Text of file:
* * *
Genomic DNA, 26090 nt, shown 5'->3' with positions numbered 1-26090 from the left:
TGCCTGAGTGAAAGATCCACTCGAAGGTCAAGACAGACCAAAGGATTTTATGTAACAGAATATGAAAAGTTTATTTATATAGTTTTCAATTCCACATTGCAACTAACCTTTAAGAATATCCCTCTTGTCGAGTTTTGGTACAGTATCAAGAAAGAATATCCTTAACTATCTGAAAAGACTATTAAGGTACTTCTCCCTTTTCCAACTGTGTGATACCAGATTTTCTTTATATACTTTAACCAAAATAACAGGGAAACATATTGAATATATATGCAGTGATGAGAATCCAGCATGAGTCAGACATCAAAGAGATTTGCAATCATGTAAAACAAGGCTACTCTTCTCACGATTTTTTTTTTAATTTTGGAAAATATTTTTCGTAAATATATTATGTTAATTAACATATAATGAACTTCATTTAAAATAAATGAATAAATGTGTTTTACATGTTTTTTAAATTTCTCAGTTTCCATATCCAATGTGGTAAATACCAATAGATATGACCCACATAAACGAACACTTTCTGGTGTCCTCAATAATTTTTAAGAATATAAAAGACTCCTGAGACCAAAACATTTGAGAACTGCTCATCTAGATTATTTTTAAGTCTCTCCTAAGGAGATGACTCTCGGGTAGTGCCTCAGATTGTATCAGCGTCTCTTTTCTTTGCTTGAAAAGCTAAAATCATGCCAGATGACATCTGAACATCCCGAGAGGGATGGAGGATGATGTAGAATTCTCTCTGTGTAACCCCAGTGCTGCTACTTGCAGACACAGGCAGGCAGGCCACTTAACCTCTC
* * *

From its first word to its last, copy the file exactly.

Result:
Genomic DNA, 26090 nt, shown 5'->3' with positions numbered 1-26090 from the left:
TGCCTGAGTGAAAGATCCACTCGAAGGTCAAGACAGACCAAAGGATTTTATGTAACAGAATATGAAAAGTTTATTTATATAGTTTTCAATTCCACATTGCAACTAACCTTTAAGAATATCCCTCTTGTCGAGTTTTGGTACAGTATCAAGAAAGAATATCCTTAACTATCTGAAAAGACTATTAAGGTACTTCTCCCTTTTCCAACTGTGTGATACCAGATTTTCTTTATATACTTTAACCAAAATAACAGGGAAACATATTGAATATATATGCAGTGATGAGAATCCAGCATGAGTCAGACATCAAAGAGATTTGCAATCATGTAAAACAAGGCTACTCTTCTCACGATTTTTTTTTTAATTTTGGAAAATATTTTTCGTAAATATATTATGTTAATTAACATATAATGAACTTCATTTAAAATAAATGAATAAATGTGTTTTACATGTTTTTTAAATTTCTCAGTTTCCATATCCAATGTGGTAAATACCAATAGATATGACCCACATAAACGAACACTTTCTGGTGTCCTCAATAATTTTTAAGAATATAAAAGACTCCTGAGACCAAAACATTTGAGAACTGCTCATCTAGATTATTTTTAAGTCTCTCCTAAGGAGATGACTCTCGGGTAGTGCCTCAGATTGTATCAGCGTCTCTTTTCTTTGCTTGAAAAGCTAAAATCATGCCAGATGACATCTGAACATCCCGAGAGGGATGGAGGATGATGTAGAATTCTCTCTGTGTAACCCCAGTGCTGCTACTTGCAGACACAGGCAGGCAGGCCACTTAACCTCTC